The least capable undisputed heavyweight champion in terms of ability? I tend to lean towards Jimmy Braddock. I greatly admire him for having made the most of what ability he did possess. But by his own admission, the best performance of his career may have been over the first four rounds against Louis. He could take a tremendous punch, and had previously gotten off the deck to win. Jimmy had decent skills, and was a good counterpuncher with a vicious right hand. However, arthritis did compromise his ability to consistently load up. He displayed good mobility and a fine jab at times. But Tommy Loughran outboxed him in an embarrassingly one sided LHW title challenge, and Max Baer clowned away the HW title to Braddock as much as Jimmy won it.

Braddock went about his business seriously, which earned and deserved the respect of Depression era sports fans. He did not surrender the most valuable prize in sports with a mid round "No mas" like Carnera, nor did he clown it away like Baer, or forfeit it due to a lack of aggression like Schmeling did to Sharkey, or take a suspected dive in a bout he was winning handily, like Sharkey did against Carnera. He went after the most feared heavyweight of the early 1930s with purpose in becoming champion, and insisted on getting carried out on his shield in acquitting himself honorably against a young and devastatingly hungry challenger. This was no underachiever, but a worthy icon of Depression era America.
A very fine defense of Willard.
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Old 02-01-2008, 09:52 AM   #32
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Marvin Hart-Part 2
Dan Creedon, one time big hope from New Zealand was on the come back trail, Frank Craig, Alec Greggains, Frank Childs, Nick Burley, Al Weinig and England’s Jem Smith were just some of the top men he had defeated in his long career. In a savage fight at the Southern A.C. set for 25 rounds, Hart still gaining weight at 170 pounds, sent his man, 167 pounds, crashing to the canvas in round three. The bell saved him in round five but a right hook sent Dan down and out in the sixth. His corner tried to revive him by sprinkling water during the count and this led to an all-out melee. The police soon cleared it all up.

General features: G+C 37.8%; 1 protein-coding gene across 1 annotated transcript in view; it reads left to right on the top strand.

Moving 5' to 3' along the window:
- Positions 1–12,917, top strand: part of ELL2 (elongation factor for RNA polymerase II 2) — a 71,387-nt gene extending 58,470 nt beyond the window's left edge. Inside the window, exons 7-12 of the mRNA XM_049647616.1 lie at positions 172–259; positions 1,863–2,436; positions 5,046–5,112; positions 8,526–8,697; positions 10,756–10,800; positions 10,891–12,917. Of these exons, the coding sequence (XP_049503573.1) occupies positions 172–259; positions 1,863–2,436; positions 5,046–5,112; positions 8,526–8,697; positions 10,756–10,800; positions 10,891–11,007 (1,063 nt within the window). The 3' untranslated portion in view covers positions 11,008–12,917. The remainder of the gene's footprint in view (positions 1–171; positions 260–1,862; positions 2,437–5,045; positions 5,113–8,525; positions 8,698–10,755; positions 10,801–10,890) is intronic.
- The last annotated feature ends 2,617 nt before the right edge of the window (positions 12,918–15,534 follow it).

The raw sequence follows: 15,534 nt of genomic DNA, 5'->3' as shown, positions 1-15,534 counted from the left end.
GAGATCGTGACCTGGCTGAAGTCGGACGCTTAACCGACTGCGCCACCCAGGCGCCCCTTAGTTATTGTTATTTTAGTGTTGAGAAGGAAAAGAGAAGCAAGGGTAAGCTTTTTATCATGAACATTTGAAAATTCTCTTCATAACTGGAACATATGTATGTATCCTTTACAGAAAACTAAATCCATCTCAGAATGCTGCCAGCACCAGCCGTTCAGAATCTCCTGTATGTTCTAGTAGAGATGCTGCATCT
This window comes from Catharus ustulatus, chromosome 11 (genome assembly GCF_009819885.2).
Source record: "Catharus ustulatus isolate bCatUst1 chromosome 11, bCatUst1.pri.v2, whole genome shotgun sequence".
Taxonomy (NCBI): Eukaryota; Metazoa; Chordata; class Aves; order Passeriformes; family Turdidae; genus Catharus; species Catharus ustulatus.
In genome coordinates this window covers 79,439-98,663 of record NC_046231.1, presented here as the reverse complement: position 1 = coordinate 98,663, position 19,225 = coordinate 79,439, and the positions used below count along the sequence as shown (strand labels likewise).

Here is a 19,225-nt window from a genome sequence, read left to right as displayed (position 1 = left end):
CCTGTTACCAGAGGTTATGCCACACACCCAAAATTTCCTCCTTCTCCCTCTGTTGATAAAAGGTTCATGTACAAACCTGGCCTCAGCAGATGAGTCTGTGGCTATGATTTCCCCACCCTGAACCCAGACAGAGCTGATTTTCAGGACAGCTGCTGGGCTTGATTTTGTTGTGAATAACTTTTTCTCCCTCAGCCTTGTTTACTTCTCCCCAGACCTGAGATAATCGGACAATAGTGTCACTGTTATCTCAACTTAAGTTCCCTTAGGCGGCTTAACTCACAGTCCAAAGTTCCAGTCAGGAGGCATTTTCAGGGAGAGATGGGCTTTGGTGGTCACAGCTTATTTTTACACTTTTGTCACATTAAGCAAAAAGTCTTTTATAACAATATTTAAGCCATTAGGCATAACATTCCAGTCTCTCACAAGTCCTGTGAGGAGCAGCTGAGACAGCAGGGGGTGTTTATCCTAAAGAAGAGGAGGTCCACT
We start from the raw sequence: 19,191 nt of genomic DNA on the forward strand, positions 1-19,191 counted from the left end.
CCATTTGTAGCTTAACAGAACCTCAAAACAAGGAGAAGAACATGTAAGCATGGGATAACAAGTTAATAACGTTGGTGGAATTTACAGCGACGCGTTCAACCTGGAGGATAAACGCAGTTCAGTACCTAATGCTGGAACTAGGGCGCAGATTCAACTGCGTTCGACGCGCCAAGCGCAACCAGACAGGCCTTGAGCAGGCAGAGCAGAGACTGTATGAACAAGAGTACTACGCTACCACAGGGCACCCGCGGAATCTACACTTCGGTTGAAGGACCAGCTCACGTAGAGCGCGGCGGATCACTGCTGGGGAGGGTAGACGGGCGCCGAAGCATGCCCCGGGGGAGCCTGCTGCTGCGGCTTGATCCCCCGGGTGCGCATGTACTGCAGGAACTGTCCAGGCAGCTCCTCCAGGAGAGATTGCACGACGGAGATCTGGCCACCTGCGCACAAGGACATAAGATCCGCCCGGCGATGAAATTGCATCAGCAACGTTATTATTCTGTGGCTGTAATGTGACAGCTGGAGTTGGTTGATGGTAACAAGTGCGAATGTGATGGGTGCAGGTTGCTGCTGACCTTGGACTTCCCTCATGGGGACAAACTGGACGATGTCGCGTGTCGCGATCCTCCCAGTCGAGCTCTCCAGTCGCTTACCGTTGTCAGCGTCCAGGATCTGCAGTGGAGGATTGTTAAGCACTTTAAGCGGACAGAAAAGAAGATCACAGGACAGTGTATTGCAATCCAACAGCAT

Big Jack Beauscholte was trotted out next and lasted into the tenth before Marvin’s career met its first hiccup. It came in the unlikely form of former amateur middleweight star “Wild” Billy Hanrahan. Hanrahan had drawn with George Byers and taken Joe Walcott into the twelfth round as well as starching Kid Carter in twelve and winning and losing against Jack Bonner but nothing in his record hinted at what was about to happen. They met at the Auditorium in Louisville and from the outset Hart looked out of sorts. He was to claim later that he was drugged and while this was a common defense in those days, contemporaneous accounts bear out that Marvin seemed ill at ease and lacking a confident air before the first bell. Whatever the reason, the 175 pound “Wild” Bill caught him cold, knocking him down with a right to the neck. A dazed Hart got to his feet to be met by a left to the body and a right to the point of the jaw which ended his interest in the proposed twelve rounder as Tim Hurst tolled the fatal ten.

This defeat has never been adequately explained, as Hart never again showed any signs of either a nervous disposition or a “glass” chin. Marvin went quickly about rebuilding his shattered career and picked no less an opponent that the hard-hitting Billy Stift. Stift wasn’t much of a boxer but he hit as hard as a mule. Weinig, West, “Mysterious” Billy Smith and George Byers were some who had felt his power. After a hard and fast three rounds, it was the man from Chicago who bit the dust.

The experienced **** O’Brien came to the Empire Athletic Club in April 1902. Craig, Weinig, Sandy Ferguson, Ed Binney, “Scaldy” Bill Quinn and Bobby Dobbs were the big wins on his résumé as well as a draw with Kid McCoy. He was completely outclassed by the hard-hitting Kentuckian and after three rounds of hitting to the face and body. Hart knocked his hapless victim out with a right hand to the solar plexus. The impressive winner threw punches “with such rapidity that it was impossible to keep count of them”.